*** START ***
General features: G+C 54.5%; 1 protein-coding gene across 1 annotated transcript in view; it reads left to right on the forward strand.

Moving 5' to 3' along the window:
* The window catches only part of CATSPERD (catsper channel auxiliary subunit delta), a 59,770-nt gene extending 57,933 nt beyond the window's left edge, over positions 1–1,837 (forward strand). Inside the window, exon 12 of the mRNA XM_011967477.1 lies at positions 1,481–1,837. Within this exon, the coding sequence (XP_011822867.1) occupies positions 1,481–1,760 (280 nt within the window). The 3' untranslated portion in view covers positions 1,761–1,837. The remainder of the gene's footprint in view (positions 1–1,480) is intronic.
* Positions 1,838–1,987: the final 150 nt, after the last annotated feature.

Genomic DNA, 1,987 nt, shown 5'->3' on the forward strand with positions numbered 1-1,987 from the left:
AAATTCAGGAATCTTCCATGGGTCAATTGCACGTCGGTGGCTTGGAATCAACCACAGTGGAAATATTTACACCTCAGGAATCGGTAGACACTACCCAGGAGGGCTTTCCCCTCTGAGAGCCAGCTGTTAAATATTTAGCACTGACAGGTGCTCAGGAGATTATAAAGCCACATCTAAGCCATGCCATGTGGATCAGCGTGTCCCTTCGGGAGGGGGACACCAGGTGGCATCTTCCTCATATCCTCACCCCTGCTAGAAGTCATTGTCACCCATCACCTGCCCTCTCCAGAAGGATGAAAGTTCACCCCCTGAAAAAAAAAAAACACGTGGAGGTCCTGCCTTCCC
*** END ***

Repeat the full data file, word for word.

General features: G+C 54.5%; 1 protein-coding gene across 1 annotated transcript in view; it reads left to right on the forward strand.

Moving 5' to 3' along the window:
* The window catches only part of CATSPERD (catsper channel auxiliary subunit delta), a 59,770-nt gene extending 57,933 nt beyond the window's left edge, over positions 1–1,837 (forward strand). Inside the window, exon 12 of the mRNA XM_011967477.1 lies at positions 1,481–1,837. Within this exon, the coding sequence (XP_011822867.1) occupies positions 1,481–1,760 (280 nt within the window). The 3' untranslated portion in view covers positions 1,761–1,837. The remainder of the gene's footprint in view (positions 1–1,480) is intronic.
* Positions 1,838–1,987: the final 150 nt, after the last annotated feature.

Genomic DNA, 1,987 nt, shown 5'->3' on the forward strand with positions numbered 1-1,987 from the left:
AAATTCAGGAATCTTCCATGGGTCAATTGCACGTCGGTGGCTTGGAATCAACCACAGTGGAAATATTTACACCTCAGGAATCGGTAGACACTACCCAGGAGGGCTTTCCCCTCTGAGAGCCAGCTGTTAAATATTTAGCACTGACAGGTGCTCAGGAGATTATAAAGCCACATCTAAGCCATGCCATGTGGATCAGCGTGTCCCTTCGGGAGGGGGACACCAGGTGGCATCTTCCTCATATCCTCACCCCTGCTAGAAGTCATTGTCACCCATCACCTGCCCTCTCCAGAAGGATGAAAGTTCACCCCCTGAAAAAAAAAAAACACGTGGAGGTCCTGCCTTCCC